Today’s interview is with Nan Dixon, a rare double-finalist in Romance Writers of America’s 2013 Golden Heart® contest for unpublished manuscripts. This is the premier contest (worldwide) for writers of the romance genre. Clean Sweep a finalist in the Contemporary Single Title category, and Southern Comforts a finalist in the Contemporary Series category. Welcome, Nan!
Tell us a little about yourself.
My hubby, I, Waldo the cat, and one of my five children live in a suburb of Saint Paul. (We will be empty-nesters when he heads off to Chiropractic school next fall.) I’m first generation; my father was born in Canada but moved to Minnesota when he was young. He met my mother in England during WWII. I’ve been an actress, singer and dancer. I love to ski, both water and snow, and was the captain of the University of Minnesota golf team. I’m ecstatic that I’m no longer consumed by the world of business where I was financial executive at a pharmaceutical company. I’m the president of my local RWA chapter – Midwest Fiction Writers, and the Treasurer of a local dance company. Until I received an offer of representation from Laura Bradford last fall, I was a contest junkie. I received the Contest Diva tiara for the 2009 contest year most finals—18. (It’s so shiny and pretty.)
Tell us about your manuscripts that finalled in RWA’s Golden Heart® contest!
In Clean Sweep, Undercover Boss meets Music and Lyrics when Kate MacBain is forced to clean houses. This dedicated executive plans to be CEO of the family business—not a maid or even a girlfriend. But Alex, a composer with writer’s block, refuses to be swept out of her life.
In Southern Comforts, Gray, a cynical Boston developer falls for Abigail’s brandy pecan bars and then Abigail, but is the struggling Savannah B&B owner attracted to Gray—or his money?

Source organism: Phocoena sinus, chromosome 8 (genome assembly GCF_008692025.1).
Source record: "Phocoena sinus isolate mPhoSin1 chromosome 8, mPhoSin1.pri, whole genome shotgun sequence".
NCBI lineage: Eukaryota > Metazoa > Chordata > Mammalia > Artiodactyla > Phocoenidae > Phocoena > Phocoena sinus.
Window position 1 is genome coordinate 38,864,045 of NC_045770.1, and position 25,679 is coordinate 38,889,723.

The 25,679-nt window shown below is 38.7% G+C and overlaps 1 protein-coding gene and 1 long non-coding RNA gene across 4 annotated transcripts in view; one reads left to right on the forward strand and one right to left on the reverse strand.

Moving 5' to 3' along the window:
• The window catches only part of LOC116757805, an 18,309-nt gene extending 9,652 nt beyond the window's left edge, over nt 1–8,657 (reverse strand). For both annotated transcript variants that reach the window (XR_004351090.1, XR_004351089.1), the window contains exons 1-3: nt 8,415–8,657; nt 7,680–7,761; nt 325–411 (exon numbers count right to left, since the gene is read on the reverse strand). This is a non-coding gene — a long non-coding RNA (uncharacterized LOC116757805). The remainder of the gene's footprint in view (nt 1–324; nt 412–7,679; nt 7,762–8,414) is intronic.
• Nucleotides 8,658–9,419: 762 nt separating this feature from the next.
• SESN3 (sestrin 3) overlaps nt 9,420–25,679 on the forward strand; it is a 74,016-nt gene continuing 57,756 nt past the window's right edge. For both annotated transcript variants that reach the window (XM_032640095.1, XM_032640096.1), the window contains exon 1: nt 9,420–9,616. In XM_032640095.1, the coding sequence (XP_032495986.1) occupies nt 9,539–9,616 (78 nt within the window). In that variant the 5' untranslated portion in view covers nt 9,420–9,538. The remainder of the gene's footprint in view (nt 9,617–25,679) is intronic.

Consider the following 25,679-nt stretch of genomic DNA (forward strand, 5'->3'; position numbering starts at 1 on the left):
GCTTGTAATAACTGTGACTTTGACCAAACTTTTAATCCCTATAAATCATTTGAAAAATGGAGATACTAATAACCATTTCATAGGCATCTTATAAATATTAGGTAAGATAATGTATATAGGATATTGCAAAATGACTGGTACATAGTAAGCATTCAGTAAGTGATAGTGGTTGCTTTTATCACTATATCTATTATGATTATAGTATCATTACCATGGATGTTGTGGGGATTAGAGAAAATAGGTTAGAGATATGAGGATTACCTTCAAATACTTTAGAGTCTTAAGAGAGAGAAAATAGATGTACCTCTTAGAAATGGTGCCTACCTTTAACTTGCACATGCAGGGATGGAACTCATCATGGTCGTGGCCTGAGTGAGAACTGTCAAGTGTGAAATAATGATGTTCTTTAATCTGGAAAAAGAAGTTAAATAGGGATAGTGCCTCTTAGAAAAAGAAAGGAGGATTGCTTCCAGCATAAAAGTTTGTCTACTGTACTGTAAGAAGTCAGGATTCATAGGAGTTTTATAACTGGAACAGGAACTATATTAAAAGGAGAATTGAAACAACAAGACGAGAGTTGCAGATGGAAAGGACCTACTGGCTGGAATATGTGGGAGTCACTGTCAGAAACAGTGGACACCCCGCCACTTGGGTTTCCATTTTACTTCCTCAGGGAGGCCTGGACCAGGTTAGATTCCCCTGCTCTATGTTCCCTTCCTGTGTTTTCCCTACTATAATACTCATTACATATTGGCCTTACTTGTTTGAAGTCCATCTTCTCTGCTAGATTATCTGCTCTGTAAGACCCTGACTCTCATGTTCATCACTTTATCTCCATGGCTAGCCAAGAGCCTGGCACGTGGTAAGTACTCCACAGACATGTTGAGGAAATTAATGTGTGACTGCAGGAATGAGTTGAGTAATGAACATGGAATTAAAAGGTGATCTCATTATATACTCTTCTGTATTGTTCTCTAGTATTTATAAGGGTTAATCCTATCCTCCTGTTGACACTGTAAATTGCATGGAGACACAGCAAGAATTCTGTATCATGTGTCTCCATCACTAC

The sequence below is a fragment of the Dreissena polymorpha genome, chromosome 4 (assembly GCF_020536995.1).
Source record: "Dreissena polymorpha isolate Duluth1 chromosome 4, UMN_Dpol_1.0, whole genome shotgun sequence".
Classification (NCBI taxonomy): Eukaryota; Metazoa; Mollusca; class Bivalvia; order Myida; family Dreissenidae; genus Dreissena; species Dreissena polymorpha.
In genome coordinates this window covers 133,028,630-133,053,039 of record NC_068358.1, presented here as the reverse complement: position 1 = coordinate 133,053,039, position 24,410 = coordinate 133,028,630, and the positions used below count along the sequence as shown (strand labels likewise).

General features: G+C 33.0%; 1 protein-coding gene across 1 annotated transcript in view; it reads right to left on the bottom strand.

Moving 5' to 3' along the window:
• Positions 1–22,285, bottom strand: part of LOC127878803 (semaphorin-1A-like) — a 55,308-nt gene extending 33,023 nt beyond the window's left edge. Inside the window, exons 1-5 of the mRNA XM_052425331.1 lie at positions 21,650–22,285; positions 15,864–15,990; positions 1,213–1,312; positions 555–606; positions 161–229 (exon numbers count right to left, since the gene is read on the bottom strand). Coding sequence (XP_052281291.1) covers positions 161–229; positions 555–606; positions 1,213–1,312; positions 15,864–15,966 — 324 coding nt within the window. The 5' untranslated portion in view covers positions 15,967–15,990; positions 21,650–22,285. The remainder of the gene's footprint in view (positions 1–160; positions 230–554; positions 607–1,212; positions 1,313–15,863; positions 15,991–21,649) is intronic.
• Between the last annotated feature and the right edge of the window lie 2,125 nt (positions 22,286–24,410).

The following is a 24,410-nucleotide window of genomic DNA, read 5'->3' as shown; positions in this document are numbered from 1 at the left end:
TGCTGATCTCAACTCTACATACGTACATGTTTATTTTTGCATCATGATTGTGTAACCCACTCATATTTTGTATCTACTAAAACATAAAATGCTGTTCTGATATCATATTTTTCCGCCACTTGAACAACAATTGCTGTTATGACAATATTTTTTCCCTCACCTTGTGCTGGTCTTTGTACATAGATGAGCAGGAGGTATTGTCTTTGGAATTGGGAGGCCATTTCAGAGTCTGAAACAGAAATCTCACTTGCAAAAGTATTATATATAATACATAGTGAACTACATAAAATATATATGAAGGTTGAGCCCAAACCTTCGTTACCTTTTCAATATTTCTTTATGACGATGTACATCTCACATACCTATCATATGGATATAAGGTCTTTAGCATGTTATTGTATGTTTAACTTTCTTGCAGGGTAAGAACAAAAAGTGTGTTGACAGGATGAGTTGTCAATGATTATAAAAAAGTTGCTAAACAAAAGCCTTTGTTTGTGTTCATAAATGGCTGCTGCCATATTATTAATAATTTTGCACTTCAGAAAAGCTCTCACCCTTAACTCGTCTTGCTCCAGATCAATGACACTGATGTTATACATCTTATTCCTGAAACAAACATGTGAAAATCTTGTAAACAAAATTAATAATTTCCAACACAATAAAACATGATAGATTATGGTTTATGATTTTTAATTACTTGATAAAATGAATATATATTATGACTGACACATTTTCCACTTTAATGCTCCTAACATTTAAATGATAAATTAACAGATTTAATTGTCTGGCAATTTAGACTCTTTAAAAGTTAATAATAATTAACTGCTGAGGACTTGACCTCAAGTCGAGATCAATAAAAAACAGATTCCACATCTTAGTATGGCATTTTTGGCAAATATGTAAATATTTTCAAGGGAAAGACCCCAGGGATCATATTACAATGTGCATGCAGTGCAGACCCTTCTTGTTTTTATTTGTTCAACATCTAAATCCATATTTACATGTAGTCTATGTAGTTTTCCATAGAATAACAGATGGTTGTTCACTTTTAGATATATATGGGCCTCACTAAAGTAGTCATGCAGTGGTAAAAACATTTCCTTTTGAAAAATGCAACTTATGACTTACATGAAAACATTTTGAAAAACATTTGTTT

How do you feel about the Golden Heart® experience?
This is my third time to the dance, and I’m so excited. The Lucky 13s are such a fun group and I will get to see the Unsinkables and Starcatchers at the conference. Besides, who wouldn’t want to be a princess for a week? This year will be different; I won’t be out stalking agents and editors like in prior years. (Last year, I went home from the conference with 8 requests.) I have the wonderful Laura Bradford as an agent and I am out on submission with a non-Golden Heart manuscript.
Where do you get the ideas for your stories? And/or for this story, in particular?
The idea for Southern Comforts came from a trip I took to Savannah with my sisters. (I have 3) We take an annual trip together and one sister is social director. (No one knows where we are going but the social director.) I picked Savannah and Tybee Island and we had a ball. I thought it fun it would be to write about 4 sisters trying to make a B&B out of the Fitzgerald family mansion and of course they are struggling with money.
I can’t remember where the idea came from for Clean Sweep, but again it is based on a family, the MacBains are Minneapolis real estate moguls. There are three brothers and one sister in the family and Clean Sweep is Kate’s story.
The ideas for my stories seem to come when I’m driving. And that is the only reason I miss working. I used to do a lot of brainstorming on my up to an hour commute. (I used to travel over the 35W bridge that went down. But that near miss is probably the subject of another blog.)
What has your writing journey been like?
I was a closet writer for years and years and years. (I was the dancer, singer, athlete in the family. My mother and sister were the writers/poets.) I wrote five hot mess novels before starting to learn the craft. Then I took classes, joined two critique groups, and with their help, starting finalling in contests. The second year I entered the Golden Heart, Steel Hearts was a finalist in Single Title.
What’s your ideal writing environment?
As a mother five kids, I have the ability to concentrate through chaos. I have an office (one of the kid’s bedrooms), but I can write on planes, in cars (where I am cleaning up this blog), at the beach and in front of the TV.
How can fans reach you?
Thank you, Nan, for visiting Leslie Lynch Writes – and we wish you the very best in your publishing future! Is there anything you’d like to add?
I believe in the 10,000 hour concept, that it takes that long to become an expert. (I think I’m edging up on 7,500 hours of writing. Yes, I keep a log!) How long have you been writing?